One thing I think I failed to mention in the first post is that I will be playing only the single player console Zeldas. I know there are half a dozen or more Gameboy ones, and there’s things like Four Swords. I won’t be playing those.

The Zelda Project: The Legend of Zelda

A few weeks ago I kind of randomly decided that I wanted to play all of the Zelda games from start to finish. I don’t remember exactly why. Some of it has to do with a feeling of guilt over never finishing Zelda 2. I don’t remember why I never finished, but I have some ideas. That’s getting ahead of myself though.

So a few weeks ago I decided to start playing. I had originally intended to buy one of those NES / Super NES combo systems and buy the games and start there. Then Courtney pointed out that I was being stupid. The Wii, which we have, has basically every Zelda game ever in it’s Virtual Console. I did a little reading to make sure that people felt that they were good and authentic feeling ports and then dug in.

The Legend of Zelda is the first Zelda game. It’s a NES game and was released in the US in the summer of 1987. I am pretty sure I got the game for Christmas that year, along with a badass GT Performer BMX bike. Baby blue with white mags! I was 10 that year. I think I got my NES for Christmas the year before along with Super Mario Brothers and, for some reason, Top Gun. I spent endless hours trying to land that stupid plane on the carrier deck.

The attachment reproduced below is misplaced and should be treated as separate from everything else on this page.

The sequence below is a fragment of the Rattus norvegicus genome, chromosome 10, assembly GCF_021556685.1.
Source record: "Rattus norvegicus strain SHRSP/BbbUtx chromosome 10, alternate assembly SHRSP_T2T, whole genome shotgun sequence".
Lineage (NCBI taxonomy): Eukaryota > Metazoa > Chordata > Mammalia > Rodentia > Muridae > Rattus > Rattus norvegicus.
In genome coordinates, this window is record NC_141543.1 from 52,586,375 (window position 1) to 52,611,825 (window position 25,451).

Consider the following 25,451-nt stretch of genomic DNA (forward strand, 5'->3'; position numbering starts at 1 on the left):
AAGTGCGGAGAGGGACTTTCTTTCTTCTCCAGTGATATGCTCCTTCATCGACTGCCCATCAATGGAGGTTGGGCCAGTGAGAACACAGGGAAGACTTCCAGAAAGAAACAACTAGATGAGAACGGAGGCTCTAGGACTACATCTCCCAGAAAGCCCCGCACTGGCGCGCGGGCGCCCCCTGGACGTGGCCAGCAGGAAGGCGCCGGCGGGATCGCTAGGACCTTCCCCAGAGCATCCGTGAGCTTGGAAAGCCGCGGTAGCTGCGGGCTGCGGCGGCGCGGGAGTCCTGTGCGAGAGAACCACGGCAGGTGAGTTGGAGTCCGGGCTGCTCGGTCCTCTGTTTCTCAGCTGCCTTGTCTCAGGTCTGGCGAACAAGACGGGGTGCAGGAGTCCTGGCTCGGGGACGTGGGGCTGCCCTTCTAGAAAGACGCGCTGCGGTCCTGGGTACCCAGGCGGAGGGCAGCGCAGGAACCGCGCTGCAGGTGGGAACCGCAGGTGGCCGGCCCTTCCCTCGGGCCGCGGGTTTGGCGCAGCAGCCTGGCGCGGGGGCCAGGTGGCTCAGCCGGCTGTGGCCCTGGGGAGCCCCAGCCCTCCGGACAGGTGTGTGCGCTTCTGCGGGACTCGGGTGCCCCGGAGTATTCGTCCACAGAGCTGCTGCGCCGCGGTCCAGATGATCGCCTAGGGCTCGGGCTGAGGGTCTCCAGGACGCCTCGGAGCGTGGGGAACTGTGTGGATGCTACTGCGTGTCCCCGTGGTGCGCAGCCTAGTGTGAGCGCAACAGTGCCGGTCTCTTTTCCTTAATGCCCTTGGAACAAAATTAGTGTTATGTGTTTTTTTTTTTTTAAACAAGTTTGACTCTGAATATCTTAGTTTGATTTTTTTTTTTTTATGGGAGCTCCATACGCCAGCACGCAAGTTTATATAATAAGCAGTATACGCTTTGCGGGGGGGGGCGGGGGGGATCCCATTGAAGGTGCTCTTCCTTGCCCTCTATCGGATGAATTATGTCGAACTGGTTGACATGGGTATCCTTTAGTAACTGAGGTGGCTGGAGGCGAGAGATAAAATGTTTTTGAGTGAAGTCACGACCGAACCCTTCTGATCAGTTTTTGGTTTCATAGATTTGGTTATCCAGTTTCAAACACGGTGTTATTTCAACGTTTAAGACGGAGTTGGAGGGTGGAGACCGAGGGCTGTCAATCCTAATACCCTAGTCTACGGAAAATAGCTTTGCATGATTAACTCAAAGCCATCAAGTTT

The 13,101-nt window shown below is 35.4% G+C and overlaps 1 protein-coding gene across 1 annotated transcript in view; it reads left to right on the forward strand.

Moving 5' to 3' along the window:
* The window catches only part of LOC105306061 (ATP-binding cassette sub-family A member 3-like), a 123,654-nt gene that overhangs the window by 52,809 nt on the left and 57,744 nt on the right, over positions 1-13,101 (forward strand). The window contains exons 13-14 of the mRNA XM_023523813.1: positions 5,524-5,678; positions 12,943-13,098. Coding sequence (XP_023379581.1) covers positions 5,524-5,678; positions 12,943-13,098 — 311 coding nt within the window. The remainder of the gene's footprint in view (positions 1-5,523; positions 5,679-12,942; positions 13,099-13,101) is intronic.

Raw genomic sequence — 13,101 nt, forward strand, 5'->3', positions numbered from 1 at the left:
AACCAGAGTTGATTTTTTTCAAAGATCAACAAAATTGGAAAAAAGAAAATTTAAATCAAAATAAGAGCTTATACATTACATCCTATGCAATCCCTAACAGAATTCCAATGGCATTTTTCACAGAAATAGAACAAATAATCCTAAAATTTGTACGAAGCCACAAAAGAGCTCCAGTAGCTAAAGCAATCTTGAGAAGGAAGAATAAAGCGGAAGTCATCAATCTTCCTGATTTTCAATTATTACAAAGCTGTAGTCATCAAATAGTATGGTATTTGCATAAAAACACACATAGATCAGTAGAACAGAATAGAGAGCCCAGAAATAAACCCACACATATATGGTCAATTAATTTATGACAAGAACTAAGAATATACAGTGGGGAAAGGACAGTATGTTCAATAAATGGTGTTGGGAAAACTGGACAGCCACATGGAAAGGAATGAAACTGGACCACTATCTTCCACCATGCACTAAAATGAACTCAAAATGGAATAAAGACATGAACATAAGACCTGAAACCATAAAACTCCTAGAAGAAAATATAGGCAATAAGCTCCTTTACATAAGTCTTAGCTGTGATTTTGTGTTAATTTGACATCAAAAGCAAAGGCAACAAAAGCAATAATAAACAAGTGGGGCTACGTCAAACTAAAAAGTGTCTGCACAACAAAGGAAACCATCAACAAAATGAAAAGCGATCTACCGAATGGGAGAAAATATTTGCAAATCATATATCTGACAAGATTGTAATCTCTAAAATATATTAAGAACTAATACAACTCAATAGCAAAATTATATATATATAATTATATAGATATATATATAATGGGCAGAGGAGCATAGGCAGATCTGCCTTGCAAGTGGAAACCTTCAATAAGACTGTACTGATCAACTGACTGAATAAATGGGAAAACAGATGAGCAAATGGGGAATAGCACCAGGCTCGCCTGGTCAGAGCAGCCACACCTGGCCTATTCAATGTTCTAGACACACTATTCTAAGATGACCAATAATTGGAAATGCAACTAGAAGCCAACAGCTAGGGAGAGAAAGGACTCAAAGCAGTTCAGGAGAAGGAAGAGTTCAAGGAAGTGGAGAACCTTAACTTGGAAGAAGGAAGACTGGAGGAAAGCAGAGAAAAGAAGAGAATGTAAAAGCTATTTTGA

I say “pretty sure” because I don’t actually remember. As part of this Zelda vision quest I decided to sit down and try to nail down some dates from my childhood. Harder than it seems! My parents have passed, I have very few pictures from that time and my memory just sucks. So I took what I had and started putting it all out on a timeline and those are the dates I came up with.

Anyway, back to Zelda. I fired it up and started playing. I was shocked at how much I had forgotten. I mean, I knew where to find the sword and that was about it. I racked my brain for the location of the first dungeon but it wouldn’t come to me. This was somewhat distressing! As a kid I had played Zelda competitively with other kids from around my town. I was one of two kids (that I knew of) that could play the game from start to finish with no Continues. And now, just… 25 short years later I couldn’t even remember how to get started.